Original Post (Marginal Revolution): Emergent Adventures: A New Project to Help Foment Enlightenment
Today, two new philanthropic projects announced funding.
In the first project, Jeff Bezos gave two billion dollars to fund services for poor families and the homeless. This will be his fourth most valuable charitable project, behind The Washington Post, Blue Origin and of course the world’s greatest charity Amazon.com. He is truly a great man.
In exchange for giving two billion dollars to help those in need, he was roundly criticized throughout the internet for not giving away more of his money faster. Every article I’ve seen emphasizes how little of his wealth this is, and how much less generous this is than Warren Buffet or Bill Gates. The top hit when I googled was a piece entitled “Jeff Bezos donates money to solve problem he helped create,” because he’s a capitalist and exploits the workers, don’t you know? Never mind that he’s the biggest source of new consumer surplus we have.
This isn’t quite as big an abomination as the Peter Singer claim that someone who gives away almost all of their vast fortune is basically the worst person ever for not giving away the rest of it. Or even that they’re the worst person in the world for giving away that money in a slightly less than optimal fashion. Won’t someone think of the utils?
But it’s not that far behind.
That doesn’t mean we don’t wish he’d do more, or that we don’t want to help him optimize to have the best impact. It’s important to help everyone play their best game, and I could definitely think of better uses for the money. The hot takes using that angle will doubtless follow shortly.
But, seriously: If you see someone donating two billion dollars to help the less fortunate and you can’t on net say anything nice about it the least you can do is to shut up.
Tyler Cowen’s Emergent Ventures
Now on to the more exciting project that I suspect will have more lasting impact, despite having funding three orders of magnitude smaller.
Emergent Ventures is brilliant. I heartily endorse this service or product.
One of Tyler’s greatest strengths is his ability and willingness to consume and integrate vast amounts of information. He already reads not only a number of books that boggles my mind, but also everything that arrives in his inbox, which is doubtless a criminally underused way to introduce important things into the public discourse. This is how he has a well thought out interesting answer on almost any question you can ask him, as I’ve observed at two in-person audience Q&A sessions.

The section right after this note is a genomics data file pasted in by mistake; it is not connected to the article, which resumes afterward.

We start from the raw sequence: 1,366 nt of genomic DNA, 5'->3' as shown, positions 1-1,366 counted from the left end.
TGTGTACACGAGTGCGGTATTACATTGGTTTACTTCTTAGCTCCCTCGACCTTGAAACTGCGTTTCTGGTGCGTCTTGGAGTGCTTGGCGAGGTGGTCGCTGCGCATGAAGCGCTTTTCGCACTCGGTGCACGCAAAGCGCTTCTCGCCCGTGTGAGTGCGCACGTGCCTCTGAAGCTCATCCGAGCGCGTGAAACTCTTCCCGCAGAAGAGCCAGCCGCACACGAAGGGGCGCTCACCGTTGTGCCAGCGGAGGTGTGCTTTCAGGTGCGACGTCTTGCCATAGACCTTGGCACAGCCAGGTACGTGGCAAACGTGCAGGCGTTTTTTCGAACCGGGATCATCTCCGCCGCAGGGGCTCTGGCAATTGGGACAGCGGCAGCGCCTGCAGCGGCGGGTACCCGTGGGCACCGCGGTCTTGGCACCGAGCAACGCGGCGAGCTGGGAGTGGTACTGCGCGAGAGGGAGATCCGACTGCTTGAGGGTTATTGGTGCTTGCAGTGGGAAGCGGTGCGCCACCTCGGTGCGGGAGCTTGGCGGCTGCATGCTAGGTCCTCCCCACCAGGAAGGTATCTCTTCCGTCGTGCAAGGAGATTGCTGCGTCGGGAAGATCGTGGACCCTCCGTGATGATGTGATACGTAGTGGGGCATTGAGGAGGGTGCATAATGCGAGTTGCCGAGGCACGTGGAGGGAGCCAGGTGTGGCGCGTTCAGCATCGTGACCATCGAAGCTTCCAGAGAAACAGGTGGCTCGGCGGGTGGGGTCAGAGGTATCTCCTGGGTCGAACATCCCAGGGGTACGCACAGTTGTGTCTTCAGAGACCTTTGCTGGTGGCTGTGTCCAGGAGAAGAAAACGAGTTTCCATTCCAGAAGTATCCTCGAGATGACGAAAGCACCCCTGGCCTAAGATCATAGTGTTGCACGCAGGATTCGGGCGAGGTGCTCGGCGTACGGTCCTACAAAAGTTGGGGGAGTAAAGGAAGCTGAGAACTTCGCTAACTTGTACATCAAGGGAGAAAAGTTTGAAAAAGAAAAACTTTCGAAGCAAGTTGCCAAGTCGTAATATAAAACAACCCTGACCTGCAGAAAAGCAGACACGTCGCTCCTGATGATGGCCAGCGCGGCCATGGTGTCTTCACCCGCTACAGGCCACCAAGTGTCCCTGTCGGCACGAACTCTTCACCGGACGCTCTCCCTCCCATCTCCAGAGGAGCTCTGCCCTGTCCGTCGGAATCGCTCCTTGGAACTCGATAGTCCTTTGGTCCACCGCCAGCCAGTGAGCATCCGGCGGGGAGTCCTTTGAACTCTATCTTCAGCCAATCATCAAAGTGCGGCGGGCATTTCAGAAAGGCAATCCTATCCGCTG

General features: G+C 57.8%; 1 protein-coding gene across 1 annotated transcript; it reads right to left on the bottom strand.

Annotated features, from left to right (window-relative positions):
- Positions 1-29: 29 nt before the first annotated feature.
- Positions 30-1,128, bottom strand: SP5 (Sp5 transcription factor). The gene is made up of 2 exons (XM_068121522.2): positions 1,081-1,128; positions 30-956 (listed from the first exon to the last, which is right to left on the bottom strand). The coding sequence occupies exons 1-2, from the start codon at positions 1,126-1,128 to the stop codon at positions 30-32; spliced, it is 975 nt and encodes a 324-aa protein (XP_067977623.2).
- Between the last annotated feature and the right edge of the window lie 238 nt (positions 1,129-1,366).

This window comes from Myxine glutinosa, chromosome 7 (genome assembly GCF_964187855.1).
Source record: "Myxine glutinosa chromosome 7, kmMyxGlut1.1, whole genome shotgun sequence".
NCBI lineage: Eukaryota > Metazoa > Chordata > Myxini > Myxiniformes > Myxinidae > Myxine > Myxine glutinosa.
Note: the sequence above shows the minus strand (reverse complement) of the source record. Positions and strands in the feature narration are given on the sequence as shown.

Now he’s offering the world a golden opportunity. I beseech you to take full advantage of it!
By applying you get to put a 1500 word proposal in front of a brilliant polymath who will at a minimum seriously think about your proposal, and likely offer you feedback. Maybe a dialogue will start. He’ll also incorporate your ideas into his brain, and then perhaps on to his readership.
That’s if you’re not funded. If you are funded, not only will you get Free Money, you’ll get his support helping you succeed. That’s huge.
Emergent Ventures recognizes at least five important facts about the world.
Fact one: Serious attempts at high upside projects (aka ‘moonshots’) where people attempt to do a big thing have ludicrously good rates of return. It is totally fine to not only have most of them fail, but to have most of them have been bad ideas so long as some good ones are mixed in.
Fact two: Having to fit such proposals into boxes that can be approved by bureaucratic systems that in Tyler’s words would ‘keep the crazy off my desk’ are orders of magnitude more damaging to this than most people realize. Such systems have to be game theoretically defended against attempts to extract money. This forces there to be concrete systems guarding the money, so people get paid for ‘hours worked’ and such – lots is wasted to documentation. These systems force applicants to check off tons of boxes, and to pass multiple layers of convincing people, including convincing them that others will become convinced, forcing all projects to become trapped in signaling games and in looking normal and reputable and credible. Even when you could push through something special, there’s little way to know that without trying. So there’s a huge push to do normal-looking things and to end up with tons of time, effort and money wasted.
Fact three: The judgment of a smart individual human can do a better job, and can use ‘watch out for patterns’ and general paying attention to prevent becoming too exploited. There’s no reason to focus on things being non-profits, or not being attempts to make money, or having formal measurable goals at all, if you trust your judgment and are willing to accept mistakes.
Fact four: If the cost of application and the cost of documentation, before and after the grant, is dramatically lowered, then a lot of stuff that wasn’t viable and wouldn’t have even have been considered, is now on the table.
Fact five: People coming to you with short (max 1500 words) descriptions of their best ideas for what is worth doing in the world creates an awesome feed of cool new ideas and proposals and people, leading to food for thought, to new collaborations and connections, and to unknown unknown upsides. Yes, there will also be a lot of ‘money, please’ in there, but in my experience much less than you would naively expect.
You can apply here. I encourage you to do so.